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27 Apr 2004 --- Soccer Player Dribbling Between Defenders --- Image by © Royalty-Free/CorbisWith the proprietor of the Partisan away while getting in touch with hiking blisters and nature in southern Utah, I had anticipated doing what anyone would do with the boss away: Play, do as little as possible or wrest control of this lavish operation in a coup d’blog.

Having not followed Monterey Peninsula water politics with microscopic attention for the past 40 years, I realized I wouldn’t be  adequately prepared to carry on His Royal Blog’s primary mission. That calling is to intelligently moderate unending arguments about water without laying in adequate drinking supplies of whiskey, as per Mark Twain’s oft-quoted rule of “water is for fighting; whiskey is for drinking.” I considered an edict against any future use of that worn-out Twain quote, but instead fell upon my second option of doing as little as possible.

I was handling that duty ably until this week when news broke that a bunch of super-rich overlords of the international governing board of soccer were arrested at a fancy Swiss hotel on criminal indictments obtained by the U.S. Department of Justice.

For critics of soccer — the world’s most popular sport always said to be slowly but surely gaining popularity in the United States — I figure this healthy injection of breath-taking transnational bribery, shakedowns and corruption will be the just the thing to finally whet my country appetite’s for the sport.

After all, the scope of the charges (as reported by the New York Times) against the shadowy emperors of what the rest of the world insists upon calling football makes the Deflategate scandal still rocking the National Football League seem as ridiculously petty as it is.

The football flap boils down to two knuckleheads armed with a ball needle letting the air out of some footballs, allegedly at the behest of quarterbacking diva Tom Brady. I say, “Big Whoop.”

I guarantee you that absolutely none of the 35,000 aspiring screenwriters parking cars and slinging drinks in Los Angeles is working on a film treatment of Deflategate.

But the newly exposed, secretive world of brazen criminality at the helm of world soccer has the makings of a long-running premium channel series. It would be shot in exotic locales with evil despots running an empire populated by supertankers filled with cash, with a cast of the best-looking athletes in the world and their handsome hookup partners facing exploitation, temptation, rampant coupling and physical dangers of overwrought flopping.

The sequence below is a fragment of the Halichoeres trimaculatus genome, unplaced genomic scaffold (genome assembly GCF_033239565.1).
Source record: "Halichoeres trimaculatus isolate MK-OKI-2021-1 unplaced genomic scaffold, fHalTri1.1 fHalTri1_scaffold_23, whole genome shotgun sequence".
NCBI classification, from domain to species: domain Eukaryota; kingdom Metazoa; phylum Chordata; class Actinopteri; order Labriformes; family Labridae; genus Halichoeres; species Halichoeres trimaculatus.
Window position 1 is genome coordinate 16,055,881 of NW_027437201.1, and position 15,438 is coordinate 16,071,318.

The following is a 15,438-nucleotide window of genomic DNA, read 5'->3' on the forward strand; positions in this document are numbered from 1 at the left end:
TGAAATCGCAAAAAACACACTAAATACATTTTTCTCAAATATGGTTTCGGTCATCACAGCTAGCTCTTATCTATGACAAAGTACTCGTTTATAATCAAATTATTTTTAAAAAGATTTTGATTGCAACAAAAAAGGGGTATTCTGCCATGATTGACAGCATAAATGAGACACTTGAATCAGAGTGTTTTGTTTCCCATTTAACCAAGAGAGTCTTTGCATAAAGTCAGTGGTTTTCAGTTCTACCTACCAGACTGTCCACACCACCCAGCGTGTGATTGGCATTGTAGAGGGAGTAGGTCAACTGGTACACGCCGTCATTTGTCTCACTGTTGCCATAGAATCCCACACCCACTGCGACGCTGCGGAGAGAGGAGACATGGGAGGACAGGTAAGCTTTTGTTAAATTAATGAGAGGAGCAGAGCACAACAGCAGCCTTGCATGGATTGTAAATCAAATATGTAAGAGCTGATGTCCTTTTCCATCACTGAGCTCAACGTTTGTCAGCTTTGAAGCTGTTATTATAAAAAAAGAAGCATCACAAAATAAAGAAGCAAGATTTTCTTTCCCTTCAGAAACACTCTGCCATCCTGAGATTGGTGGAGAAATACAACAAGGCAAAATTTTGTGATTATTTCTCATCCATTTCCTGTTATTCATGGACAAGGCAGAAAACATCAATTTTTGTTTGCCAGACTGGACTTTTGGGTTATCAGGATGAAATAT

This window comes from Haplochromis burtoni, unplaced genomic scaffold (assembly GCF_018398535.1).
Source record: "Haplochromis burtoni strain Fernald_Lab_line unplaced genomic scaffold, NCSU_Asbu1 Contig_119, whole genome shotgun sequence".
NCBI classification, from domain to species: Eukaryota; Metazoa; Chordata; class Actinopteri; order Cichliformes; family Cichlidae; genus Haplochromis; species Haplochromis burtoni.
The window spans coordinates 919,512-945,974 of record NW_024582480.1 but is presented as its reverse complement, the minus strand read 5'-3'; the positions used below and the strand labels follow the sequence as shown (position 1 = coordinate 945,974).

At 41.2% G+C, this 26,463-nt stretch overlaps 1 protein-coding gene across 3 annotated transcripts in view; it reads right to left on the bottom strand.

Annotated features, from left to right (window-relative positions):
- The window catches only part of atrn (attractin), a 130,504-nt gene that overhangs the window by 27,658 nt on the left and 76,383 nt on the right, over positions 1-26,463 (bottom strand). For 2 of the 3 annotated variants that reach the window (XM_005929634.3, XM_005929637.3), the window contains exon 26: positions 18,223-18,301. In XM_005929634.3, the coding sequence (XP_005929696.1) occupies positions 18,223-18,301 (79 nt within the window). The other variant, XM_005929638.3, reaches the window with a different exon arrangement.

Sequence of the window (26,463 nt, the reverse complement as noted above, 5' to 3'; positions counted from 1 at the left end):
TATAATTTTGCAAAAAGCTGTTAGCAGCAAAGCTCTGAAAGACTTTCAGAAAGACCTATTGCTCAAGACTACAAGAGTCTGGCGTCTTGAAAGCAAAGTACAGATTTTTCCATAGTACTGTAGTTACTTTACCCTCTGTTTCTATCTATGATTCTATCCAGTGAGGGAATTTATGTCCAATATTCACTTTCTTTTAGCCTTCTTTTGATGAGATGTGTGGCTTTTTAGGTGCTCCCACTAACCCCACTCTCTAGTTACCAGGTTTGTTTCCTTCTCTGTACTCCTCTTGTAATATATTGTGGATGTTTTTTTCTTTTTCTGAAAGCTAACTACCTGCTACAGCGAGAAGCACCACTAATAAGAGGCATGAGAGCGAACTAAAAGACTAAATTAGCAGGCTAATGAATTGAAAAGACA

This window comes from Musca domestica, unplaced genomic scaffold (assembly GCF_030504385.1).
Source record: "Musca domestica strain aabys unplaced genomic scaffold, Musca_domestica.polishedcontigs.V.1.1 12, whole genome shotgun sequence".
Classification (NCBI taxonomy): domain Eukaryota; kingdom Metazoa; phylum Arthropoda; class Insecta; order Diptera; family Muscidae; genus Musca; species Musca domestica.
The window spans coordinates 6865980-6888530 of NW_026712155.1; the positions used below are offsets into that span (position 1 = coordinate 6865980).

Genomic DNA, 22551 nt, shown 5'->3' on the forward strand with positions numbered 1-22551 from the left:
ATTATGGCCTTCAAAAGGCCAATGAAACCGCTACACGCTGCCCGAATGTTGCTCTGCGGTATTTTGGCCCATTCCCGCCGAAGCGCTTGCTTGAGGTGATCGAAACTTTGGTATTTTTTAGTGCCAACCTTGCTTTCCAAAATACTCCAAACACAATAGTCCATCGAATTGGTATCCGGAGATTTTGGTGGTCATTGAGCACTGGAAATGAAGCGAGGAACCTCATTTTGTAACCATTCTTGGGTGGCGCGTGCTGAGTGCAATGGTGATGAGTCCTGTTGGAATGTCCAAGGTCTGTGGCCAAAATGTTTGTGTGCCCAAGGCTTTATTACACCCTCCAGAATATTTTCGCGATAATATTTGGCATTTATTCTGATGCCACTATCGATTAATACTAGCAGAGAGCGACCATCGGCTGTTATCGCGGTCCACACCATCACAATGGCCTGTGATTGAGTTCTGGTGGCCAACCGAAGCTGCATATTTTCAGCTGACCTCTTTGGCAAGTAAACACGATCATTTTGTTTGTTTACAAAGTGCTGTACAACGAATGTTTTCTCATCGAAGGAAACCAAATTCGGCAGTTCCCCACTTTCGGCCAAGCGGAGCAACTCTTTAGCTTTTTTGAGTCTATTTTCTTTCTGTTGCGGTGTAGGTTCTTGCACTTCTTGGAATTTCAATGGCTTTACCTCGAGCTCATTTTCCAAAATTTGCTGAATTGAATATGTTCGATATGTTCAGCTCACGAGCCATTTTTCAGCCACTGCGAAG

This series could be the next “The Sopranos,” “Madmen,” or “Breaking Bad.” Weekly episodes would advance complicated, intertwined story lines at a glacial pace — akin to the drama of a soccer match decided by a 1-0 score on a extra-time goal. And the requisite enigmatic ending, shot on a soccer pitch overlooking the Big Sur coast, would have millions of Americans talking about soccer for years.

Honestly, the soccer mania created by what I’m tentatively calling “In the Net” would probably cause the two guys on Fox and
Friends to give up their xenophobic mornings and seek more appropriate work at an Oil Can Henry’s.

I may have been naive, but until this international web of soccer corruption came to light, I had thought the only folks muscling in on the popular sport were the makers of boxed juices, whose wares are consumed by the millions each weekend by youth soccer players.

Parents are under orders to deliver cartons and cartons  of the halftime treats or else suffer social ostracism from coaches, other parents and complete strangers just walking by the field. That is almost a criminally genius marketing plan, but it pales in comparison to the rot at the heart of the international game.

That is all.

I trust the Jefe Grande will soon be back in the saddle of this blog, and we can resume our focus on local water politics, already one of the longest-running series on local public access television but with no enigmatic ending in sight.

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Americanization could fix soccer’s fatal flaws